The law permits government bodies to send out information about taxes as long as they never expressly advocate for the voter to vote one way or another.  Nowhere in the letter does the Superintendent advocate that an individual actually vote one way or another.

They do however, explain what the parcel tax does and what will happen if the tax measure is not passed.

Here is the full text that is unedited:

“Our records show you as a current senior exemption holder. We are writing to you to provide you with some information about the senior citizen exemption in the District’s currently proposed parcel tax  Measure A. The week of April 4th you will receive a ballot in the mail and be asked to approve Measure A. The elections office must receive your ballot by May 3, 2011 to be counted. Please refer to your mail ballot materials for a more detailed explanation of how to complete and mail in the ballot.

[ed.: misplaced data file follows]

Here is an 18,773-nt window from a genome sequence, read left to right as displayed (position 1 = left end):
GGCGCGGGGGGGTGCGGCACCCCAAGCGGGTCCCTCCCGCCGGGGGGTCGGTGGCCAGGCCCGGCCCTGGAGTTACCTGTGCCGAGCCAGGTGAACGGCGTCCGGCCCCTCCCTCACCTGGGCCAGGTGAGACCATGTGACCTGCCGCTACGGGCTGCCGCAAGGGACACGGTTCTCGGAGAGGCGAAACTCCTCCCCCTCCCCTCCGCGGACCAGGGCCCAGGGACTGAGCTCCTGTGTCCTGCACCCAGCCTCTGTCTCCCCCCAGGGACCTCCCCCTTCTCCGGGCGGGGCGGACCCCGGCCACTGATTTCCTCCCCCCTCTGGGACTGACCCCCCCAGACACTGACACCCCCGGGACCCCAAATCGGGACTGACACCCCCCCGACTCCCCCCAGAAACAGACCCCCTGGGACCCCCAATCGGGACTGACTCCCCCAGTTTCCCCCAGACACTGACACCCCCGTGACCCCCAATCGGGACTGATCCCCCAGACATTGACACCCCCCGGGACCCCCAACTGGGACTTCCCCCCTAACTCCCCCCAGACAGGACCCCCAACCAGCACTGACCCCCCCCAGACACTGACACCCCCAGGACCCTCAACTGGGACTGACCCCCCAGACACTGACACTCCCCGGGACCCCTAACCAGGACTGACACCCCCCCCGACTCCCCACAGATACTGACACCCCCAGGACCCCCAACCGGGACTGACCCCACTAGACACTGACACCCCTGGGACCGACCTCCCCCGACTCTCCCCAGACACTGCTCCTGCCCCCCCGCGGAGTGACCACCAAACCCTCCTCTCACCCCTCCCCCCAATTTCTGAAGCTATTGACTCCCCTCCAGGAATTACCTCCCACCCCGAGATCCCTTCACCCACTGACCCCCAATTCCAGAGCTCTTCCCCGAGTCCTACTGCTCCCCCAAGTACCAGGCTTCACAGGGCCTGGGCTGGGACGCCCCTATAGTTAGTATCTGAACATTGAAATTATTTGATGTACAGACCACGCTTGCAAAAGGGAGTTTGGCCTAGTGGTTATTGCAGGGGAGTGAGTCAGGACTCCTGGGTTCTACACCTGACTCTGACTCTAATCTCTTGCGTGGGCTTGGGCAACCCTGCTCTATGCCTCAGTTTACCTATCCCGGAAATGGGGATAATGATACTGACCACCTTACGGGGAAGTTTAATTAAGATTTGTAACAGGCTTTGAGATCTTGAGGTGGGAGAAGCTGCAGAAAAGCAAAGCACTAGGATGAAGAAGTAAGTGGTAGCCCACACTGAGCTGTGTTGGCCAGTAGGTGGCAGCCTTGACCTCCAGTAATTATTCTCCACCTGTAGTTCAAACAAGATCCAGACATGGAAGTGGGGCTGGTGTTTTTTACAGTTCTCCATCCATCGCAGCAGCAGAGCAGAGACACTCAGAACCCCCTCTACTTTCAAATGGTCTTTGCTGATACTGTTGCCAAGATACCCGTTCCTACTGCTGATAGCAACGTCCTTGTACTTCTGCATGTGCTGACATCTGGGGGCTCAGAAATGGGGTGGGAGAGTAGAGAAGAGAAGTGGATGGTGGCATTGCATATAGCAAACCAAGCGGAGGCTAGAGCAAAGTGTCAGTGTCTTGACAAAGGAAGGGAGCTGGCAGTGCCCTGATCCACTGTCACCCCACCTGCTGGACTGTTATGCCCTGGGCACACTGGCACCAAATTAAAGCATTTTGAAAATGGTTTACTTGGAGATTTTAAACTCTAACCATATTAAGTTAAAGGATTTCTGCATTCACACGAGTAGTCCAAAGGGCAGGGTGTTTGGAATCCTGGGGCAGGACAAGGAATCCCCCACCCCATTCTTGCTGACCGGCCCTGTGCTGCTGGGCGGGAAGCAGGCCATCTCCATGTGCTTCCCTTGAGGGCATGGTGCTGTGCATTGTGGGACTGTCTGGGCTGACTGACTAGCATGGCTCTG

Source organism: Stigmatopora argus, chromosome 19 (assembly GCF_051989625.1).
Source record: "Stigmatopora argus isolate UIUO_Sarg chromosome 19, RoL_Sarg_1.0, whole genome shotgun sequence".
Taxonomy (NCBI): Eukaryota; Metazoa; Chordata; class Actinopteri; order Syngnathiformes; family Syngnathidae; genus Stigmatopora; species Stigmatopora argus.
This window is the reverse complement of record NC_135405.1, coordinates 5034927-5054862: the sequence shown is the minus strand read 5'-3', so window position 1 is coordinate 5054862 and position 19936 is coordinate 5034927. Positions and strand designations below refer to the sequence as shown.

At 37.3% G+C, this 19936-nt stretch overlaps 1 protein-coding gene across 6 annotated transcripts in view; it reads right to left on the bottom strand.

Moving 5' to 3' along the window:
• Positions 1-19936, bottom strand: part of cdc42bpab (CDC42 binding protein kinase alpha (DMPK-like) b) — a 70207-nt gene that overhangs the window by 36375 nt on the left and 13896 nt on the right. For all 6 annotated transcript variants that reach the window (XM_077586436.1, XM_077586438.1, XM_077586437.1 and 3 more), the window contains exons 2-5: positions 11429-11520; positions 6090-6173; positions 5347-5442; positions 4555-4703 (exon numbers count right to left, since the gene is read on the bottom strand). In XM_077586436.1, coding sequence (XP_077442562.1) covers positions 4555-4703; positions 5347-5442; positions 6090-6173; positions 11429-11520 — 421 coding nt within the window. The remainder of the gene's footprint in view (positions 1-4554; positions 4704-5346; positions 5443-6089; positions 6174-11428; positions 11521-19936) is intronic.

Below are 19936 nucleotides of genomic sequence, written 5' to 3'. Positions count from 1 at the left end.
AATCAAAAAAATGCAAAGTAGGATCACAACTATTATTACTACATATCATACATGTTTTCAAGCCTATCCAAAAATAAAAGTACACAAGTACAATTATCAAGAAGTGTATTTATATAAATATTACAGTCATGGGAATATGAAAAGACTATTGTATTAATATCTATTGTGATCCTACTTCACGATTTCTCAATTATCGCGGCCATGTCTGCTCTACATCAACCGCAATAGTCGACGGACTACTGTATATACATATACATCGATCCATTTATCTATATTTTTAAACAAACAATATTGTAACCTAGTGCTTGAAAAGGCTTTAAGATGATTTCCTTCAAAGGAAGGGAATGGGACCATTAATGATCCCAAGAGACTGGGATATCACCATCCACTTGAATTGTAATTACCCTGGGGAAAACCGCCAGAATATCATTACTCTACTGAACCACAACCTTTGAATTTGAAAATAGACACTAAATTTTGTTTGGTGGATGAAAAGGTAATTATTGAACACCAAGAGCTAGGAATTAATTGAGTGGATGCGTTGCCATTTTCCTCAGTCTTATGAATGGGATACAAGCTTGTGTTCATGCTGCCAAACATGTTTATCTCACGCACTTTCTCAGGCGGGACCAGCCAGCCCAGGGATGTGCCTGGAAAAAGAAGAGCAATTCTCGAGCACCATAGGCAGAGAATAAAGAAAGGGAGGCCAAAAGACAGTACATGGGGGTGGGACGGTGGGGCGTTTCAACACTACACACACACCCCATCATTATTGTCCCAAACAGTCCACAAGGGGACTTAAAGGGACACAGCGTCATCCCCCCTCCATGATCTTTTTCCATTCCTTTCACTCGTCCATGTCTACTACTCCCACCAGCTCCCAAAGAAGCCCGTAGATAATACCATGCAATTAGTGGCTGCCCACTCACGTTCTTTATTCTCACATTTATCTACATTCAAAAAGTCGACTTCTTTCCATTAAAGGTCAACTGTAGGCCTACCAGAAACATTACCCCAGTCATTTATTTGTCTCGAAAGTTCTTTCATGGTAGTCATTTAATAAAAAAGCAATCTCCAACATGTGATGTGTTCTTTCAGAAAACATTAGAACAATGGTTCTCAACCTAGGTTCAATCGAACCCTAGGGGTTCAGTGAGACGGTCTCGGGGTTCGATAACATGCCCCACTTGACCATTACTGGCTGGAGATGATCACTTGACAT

Measure A seeks voter approval of a parcel tax on all parcels of real estate located within the school district. If approved, the amount of the tax will be $200 per parcel or $20 per mobile home or multi·unit dwelling per tax year. The parcel tax will be levied for the 2011 and 2012 tax years.

The District is seeking voter approval for a parcel tax in order to make up for funding shortfalls that have arisen due to the current State budget situation. As you may be  aware, the State has been cutting funding for schools for several years, and further school funding cuts are anticipated. If the District is not able to secure additional funding, a number of District programs will have to be curtailed or eliminated. The programs in question may include reduced class sizes, sufficient numbers of core subject classe, foreign language programs, music, Career Technical programs, counseling, site safety and support services.

As a senior citizen who owns a parcel of land within the District on which their primary residence is located, you will not be subject to the Measure A parcel tax if you file for an exemption. In order to be eligible for a senior citizen parcel tax exemption, please complete the exemption application form on the reverse side and submit to the District Office by June 30th.